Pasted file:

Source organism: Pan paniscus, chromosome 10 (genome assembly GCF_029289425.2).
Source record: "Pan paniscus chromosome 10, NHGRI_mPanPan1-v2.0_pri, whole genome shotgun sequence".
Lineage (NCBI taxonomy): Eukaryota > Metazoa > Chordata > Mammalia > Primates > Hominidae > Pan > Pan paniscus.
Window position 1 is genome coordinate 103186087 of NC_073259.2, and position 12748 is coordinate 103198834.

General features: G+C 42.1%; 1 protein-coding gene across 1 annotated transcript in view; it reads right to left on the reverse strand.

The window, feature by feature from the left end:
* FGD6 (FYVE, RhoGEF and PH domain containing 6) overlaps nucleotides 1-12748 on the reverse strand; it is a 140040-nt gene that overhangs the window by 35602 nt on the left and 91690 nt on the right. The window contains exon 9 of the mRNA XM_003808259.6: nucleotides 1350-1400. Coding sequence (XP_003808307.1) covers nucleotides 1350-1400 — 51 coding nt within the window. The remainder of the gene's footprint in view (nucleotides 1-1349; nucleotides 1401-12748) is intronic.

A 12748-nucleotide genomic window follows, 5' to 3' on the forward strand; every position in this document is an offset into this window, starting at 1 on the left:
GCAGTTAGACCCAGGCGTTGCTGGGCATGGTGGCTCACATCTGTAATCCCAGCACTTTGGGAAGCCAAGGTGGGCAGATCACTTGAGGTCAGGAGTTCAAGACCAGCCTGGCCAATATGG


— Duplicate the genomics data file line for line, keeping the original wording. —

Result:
Source organism: Pan paniscus, chromosome 10 (genome assembly GCF_029289425.2).
Source record: "Pan paniscus chromosome 10, NHGRI_mPanPan1-v2.0_pri, whole genome shotgun sequence".
Lineage (NCBI taxonomy): Eukaryota > Metazoa > Chordata > Mammalia > Primates > Hominidae > Pan > Pan paniscus.
Window position 1 is genome coordinate 103186087 of NC_073259.2, and position 12748 is coordinate 103198834.

General features: G+C 42.1%; 1 protein-coding gene across 1 annotated transcript in view; it reads right to left on the reverse strand.

The window, feature by feature from the left end:
* FGD6 (FYVE, RhoGEF and PH domain containing 6) overlaps nucleotides 1-12748 on the reverse strand; it is a 140040-nt gene that overhangs the window by 35602 nt on the left and 91690 nt on the right. The window contains exon 9 of the mRNA XM_003808259.6: nucleotides 1350-1400. Coding sequence (XP_003808307.1) covers nucleotides 1350-1400 — 51 coding nt within the window. The remainder of the gene's footprint in view (nucleotides 1-1349; nucleotides 1401-12748) is intronic.

A 12748-nucleotide genomic window follows, 5' to 3' on the forward strand; every position in this document is an offset into this window, starting at 1 on the left:
GCAGTTAGACCCAGGCGTTGCTGGGCATGGTGGCTCACATCTGTAATCCCAGCACTTTGGGAAGCCAAGGTGGGCAGATCACTTGAGGTCAGGAGTTCAAGACCAGCCTGGCCAATATGG